Let me ask that a different way: If IT ran a restaurant, would it serve people the meals they ordered? Probably not. Instead, IT would look at their waistlines, ask for their most recent body mass index, and then serve them a small plate of salad (1 teaspoon low-fat dressing) and cottage cheese. In other words, if IT were in the food-service business, we wouldn't be restaurateurs -- we'd be dieticians.
Stewards manage someone else's resources for them. They don't protect them from themselves, which is why we're better off facing up to standard IT's hedgehog mind-set. Because, as the folks in AA long ago pointed out, the first step in addressing a problem is acknowledging that we have one.
The new IT mandate: Shared service and steward
For IT, becoming a bona fide steward would constitute significant progress. But here's the challenge: In the organizational context, IT is a shared service. As a shared service, IT supports other parts of the organization with technology and technological expertise. But as a steward, IT must maintain the value and integrity of a company resource. That sometimes conflicts with its shared-service role.
IT isn't alone here. For example, in many companies marketing is a shared service. It writes copy, creates layouts, builds Web pages, and so on for the company's various lines of business. In that sense it's a shared service, which could (if its staff were less enlightened than Advice Line's readers) consider the rest of the company to be its internal customers.
Marketing is more than just a shared service. It's also a steward of the company brand, one responsible for ensuring all messages delivered inside and outside the company are consistent with each other and with the company's image. As a shared service, marketing's job is give other departments the help they need. As a steward, it has authority to protect and develop a resource. These two views of marketing's responsibilities will often come into conflict -- whenever a line of business asks it to do something that would violate its stewardship responsibilities.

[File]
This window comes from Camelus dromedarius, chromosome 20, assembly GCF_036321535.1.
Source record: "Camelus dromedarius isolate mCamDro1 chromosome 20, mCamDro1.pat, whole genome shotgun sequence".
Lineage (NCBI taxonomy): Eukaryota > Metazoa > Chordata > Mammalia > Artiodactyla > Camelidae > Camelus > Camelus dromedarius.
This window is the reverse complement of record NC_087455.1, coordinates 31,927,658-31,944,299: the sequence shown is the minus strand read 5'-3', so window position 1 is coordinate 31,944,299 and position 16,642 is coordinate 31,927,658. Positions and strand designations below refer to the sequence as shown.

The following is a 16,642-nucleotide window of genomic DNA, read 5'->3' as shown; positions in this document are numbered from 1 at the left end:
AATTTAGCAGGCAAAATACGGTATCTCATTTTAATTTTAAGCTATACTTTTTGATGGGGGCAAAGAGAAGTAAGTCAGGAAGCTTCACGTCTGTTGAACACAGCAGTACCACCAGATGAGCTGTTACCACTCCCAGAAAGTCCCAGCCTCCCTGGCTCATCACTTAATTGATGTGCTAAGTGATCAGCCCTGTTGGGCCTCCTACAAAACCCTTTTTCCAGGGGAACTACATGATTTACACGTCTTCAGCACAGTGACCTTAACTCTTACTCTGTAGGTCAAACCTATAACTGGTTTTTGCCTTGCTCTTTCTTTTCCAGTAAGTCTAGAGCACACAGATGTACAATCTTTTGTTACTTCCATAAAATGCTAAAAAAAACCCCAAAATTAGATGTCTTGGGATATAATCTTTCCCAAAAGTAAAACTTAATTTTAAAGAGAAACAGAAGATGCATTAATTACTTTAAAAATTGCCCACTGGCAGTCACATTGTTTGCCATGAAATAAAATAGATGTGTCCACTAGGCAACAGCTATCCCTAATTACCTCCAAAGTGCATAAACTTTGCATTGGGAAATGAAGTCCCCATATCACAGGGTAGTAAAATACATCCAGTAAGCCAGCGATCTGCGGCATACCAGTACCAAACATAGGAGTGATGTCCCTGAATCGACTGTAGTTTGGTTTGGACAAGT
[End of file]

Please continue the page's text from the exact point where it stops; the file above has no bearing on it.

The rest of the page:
If the potential for conflict isn't clear, imagine you're responsible for Neiman Marcus's marketing department, and a store manager asked you to create advertising that says, "Everyday low prices."
There is no structural solution. No matter how hard you work to develop clear boundaries and interfaces, the conflict will remain.
The solution isn't structural. It also isn't procedural. It's something that's easy to say and often hard to do when real human beings are involved. The solution is for the two parties to work together in a positive, constructive way.
Whatever else next-generation IT becomes, it will, for the foreseeable future, be a shared service and steward. It is and will be responsible for providing other parts of the business the tools they need to improve or transform how they operate. It will also continue to be responsible for protecting the integrity of the company's IT resources.
These two responsibilities are just as certain to come into conflict as marketing's dual service/brand management responsibilities. The solution is the same, too.
Clear boundaries? A well-defined interface? Save those for your service-oriented architecture. Working with the rest of the business requires the exact opposite: overlapping boundaries and, instead of an "interface," trust and shared purpose. In a word: collaboration.
This story, "What IT can learn from marketing," was originally published at InfoWorld.com. Read more of Bob Lewis's Advice Line blog on InfoWorld.com. For the latest business technology news, follow InfoWorld.com on Twitter.